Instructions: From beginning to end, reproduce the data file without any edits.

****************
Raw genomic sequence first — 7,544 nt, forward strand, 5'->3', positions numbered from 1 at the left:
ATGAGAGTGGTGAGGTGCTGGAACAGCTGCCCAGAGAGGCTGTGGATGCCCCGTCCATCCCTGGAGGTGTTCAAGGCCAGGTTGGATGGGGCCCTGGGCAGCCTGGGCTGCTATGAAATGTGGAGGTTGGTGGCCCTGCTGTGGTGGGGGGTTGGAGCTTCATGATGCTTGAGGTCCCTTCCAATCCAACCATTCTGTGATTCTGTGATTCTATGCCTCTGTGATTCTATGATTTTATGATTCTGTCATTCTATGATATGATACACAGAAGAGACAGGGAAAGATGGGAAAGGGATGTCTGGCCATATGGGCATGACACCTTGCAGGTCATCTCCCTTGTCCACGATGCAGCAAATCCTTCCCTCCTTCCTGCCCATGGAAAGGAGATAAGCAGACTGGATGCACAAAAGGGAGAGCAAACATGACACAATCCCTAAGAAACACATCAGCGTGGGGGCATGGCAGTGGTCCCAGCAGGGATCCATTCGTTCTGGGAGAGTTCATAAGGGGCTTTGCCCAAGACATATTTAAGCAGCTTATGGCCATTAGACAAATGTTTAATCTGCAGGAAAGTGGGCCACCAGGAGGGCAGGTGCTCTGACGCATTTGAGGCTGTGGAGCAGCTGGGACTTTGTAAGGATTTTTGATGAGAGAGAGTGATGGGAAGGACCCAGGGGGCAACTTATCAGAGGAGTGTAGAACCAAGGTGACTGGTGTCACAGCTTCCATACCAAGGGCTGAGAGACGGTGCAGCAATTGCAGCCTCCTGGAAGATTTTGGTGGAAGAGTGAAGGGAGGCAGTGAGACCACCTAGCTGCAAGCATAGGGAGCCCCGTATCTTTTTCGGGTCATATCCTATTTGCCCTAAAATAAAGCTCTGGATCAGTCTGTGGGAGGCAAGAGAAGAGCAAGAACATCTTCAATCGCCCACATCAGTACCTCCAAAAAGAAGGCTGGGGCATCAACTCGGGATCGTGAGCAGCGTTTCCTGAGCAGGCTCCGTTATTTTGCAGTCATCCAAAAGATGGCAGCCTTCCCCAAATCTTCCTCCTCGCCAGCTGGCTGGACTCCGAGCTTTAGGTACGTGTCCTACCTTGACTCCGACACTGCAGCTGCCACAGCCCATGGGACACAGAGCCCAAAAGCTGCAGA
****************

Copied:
Raw genomic sequence first — 7,544 nt, forward strand, 5'->3', positions numbered from 1 at the left:
ATGAGAGTGGTGAGGTGCTGGAACAGCTGCCCAGAGAGGCTGTGGATGCCCCGTCCATCCCTGGAGGTGTTCAAGGCCAGGTTGGATGGGGCCCTGGGCAGCCTGGGCTGCTATGAAATGTGGAGGTTGGTGGCCCTGCTGTGGTGGGGGGTTGGAGCTTCATGATGCTTGAGGTCCCTTCCAATCCAACCATTCTGTGATTCTGTGATTCTATGCCTCTGTGATTCTATGATTTTATGATTCTGTCATTCTATGATATGATACACAGAAGAGACAGGGAAAGATGGGAAAGGGATGTCTGGCCATATGGGCATGACACCTTGCAGGTCATCTCCCTTGTCCACGATGCAGCAAATCCTTCCCTCCTTCCTGCCCATGGAAAGGAGATAAGCAGACTGGATGCACAAAAGGGAGAGCAAACATGACACAATCCCTAAGAAACACATCAGCGTGGGGGCATGGCAGTGGTCCCAGCAGGGATCCATTCGTTCTGGGAGAGTTCATAAGGGGCTTTGCCCAAGACATATTTAAGCAGCTTATGGCCATTAGACAAATGTTTAATCTGCAGGAAAGTGGGCCACCAGGAGGGCAGGTGCTCTGACGCATTTGAGGCTGTGGAGCAGCTGGGACTTTGTAAGGATTTTTGATGAGAGAGAGTGATGGGAAGGACCCAGGGGGCAACTTATCAGAGGAGTGTAGAACCAAGGTGACTGGTGTCACAGCTTCCATACCAAGGGCTGAGAGACGGTGCAGCAATTGCAGCCTCCTGGAAGATTTTGGTGGAAGAGTGAAGGGAGGCAGTGAGACCACCTAGCTGCAAGCATAGGGAGCCCCGTATCTTTTTCGGGTCATATCCTATTTGCCCTAAAATAAAGCTCTGGATCAGTCTGTGGGAGGCAAGAGAAGAGCAAGAACATCTTCAATCGCCCACATCAGTACCTCCAAAAAGAAGGCTGGGGCATCAACTCGGGATCGTGAGCAGCGTTTCCTGAGCAGGCTCCGTTATTTTGCAGTCATCCAAAAGATGGCAGCCTTCCCCAAATCTTCCTCCTCGCCAGCTGGCTGGACTCCGAGCTTTAGGTACGTGTCCTACCTTGACTCCGACACTGCAGCTGCCACAGCCCATGGGACACAGAGCCCAAAAGCTGCAGA